|Bid||99.39 x 0|
|Ask||105.56 x 0|
|Day's range||101.66 - 103.10|
|52-week range||50.54 - 197.50|
|Beta (5Y monthly)||N/A|
|PE ratio (TTM)||N/A|
|Forward dividend & yield||N/A (N/A)|
|1y target est||N/A|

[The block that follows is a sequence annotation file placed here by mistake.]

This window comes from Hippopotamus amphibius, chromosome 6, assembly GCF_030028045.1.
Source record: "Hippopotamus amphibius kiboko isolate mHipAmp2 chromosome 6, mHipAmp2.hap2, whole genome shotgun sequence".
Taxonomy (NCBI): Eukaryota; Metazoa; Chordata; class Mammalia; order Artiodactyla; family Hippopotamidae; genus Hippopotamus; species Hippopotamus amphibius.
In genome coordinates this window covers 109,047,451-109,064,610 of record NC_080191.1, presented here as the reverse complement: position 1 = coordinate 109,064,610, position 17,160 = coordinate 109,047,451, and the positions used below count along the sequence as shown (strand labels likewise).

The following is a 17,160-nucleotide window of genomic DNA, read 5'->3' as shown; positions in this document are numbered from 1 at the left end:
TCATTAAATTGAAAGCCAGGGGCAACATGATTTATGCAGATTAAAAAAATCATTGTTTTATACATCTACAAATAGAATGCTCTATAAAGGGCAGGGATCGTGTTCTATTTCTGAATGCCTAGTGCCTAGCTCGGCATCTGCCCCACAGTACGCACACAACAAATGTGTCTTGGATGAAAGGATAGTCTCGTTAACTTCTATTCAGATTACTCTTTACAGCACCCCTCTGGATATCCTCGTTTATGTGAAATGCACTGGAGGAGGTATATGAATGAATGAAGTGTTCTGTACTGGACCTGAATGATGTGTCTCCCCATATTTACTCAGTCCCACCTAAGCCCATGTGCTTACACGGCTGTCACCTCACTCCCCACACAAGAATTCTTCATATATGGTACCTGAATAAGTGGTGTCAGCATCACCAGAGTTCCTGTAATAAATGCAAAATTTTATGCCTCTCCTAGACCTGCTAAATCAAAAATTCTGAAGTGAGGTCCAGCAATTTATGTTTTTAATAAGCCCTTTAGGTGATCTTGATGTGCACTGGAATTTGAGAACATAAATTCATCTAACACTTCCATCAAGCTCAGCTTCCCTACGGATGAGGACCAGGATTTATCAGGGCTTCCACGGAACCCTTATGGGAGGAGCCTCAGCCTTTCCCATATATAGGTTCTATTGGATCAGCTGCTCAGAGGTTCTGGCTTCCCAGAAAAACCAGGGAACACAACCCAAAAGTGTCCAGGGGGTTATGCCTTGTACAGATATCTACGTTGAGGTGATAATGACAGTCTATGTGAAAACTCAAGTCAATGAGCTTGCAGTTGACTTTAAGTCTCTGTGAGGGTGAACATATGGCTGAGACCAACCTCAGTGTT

(Bloomberg) -- Atos SE shares jumped the most in more than nine months as investors cheered its decision to walk away from a deal to buy U.S. rival DXC Technology Co.Atos’s board of directors “unanimously determined not to pursue” the deal with DXC Technology, the company said in a statement Monday, confirming a Bloomberg News report. DXC’s board decided the Atos offer was inadequate and lacked certainty, the U.S. company said separately.A deal with DXC would’ve been transformational for Atos, creating an IT giant with scale to better compete with the likes of SAP SE and Accenture Plc. But investors were taken aback by the size of the combination, people familiar with the matter had said. DXC may have been valued at more than $10 billion in a deal, Reuters had reported previously.“Though the purchase would have given Atos scale to resist some pricing pressures, it wasn’t a perfect fit as the company looks to move toward high-growth digital services,” Tamlin Bason, a Bloomberg Intelligence analyst, said. “Atos’s decision to walk away from its proposed $10 billion acquisition of peer DXC Technology suggests that it’s opting against doubling down on legacy IT outsourcing services.”Atos rose as much as 7.4% in Paris on Tuesday, the biggest intraday gain since April, giving the company a market value of 7.4 billion euros ($8.9 billion). The shares had previously declined 14% this year. DXC fell about 10% in late trading Monday, valuing the company at $6.5 billion.“From the start, we considered the unsolicited and non-binding offer was far from a done deal, given the level of uncertainty prevailing on several topics and the extent of concern for many investors,” Gregory Ramirez, an analyst from Bryan Garnier, wrote in a note.It’s the second big transatlantic merger to fall through this year. Canadian convenience store operator Alimentation Couche-Tard Inc. walked away from a bid for grocer Carrefour SA last month after pushback from the French government.For more articles like this, please visit us at bloomberg.comSubscribe now to stay ahead with the most trusted business news source.©2021 Bloomberg L.P.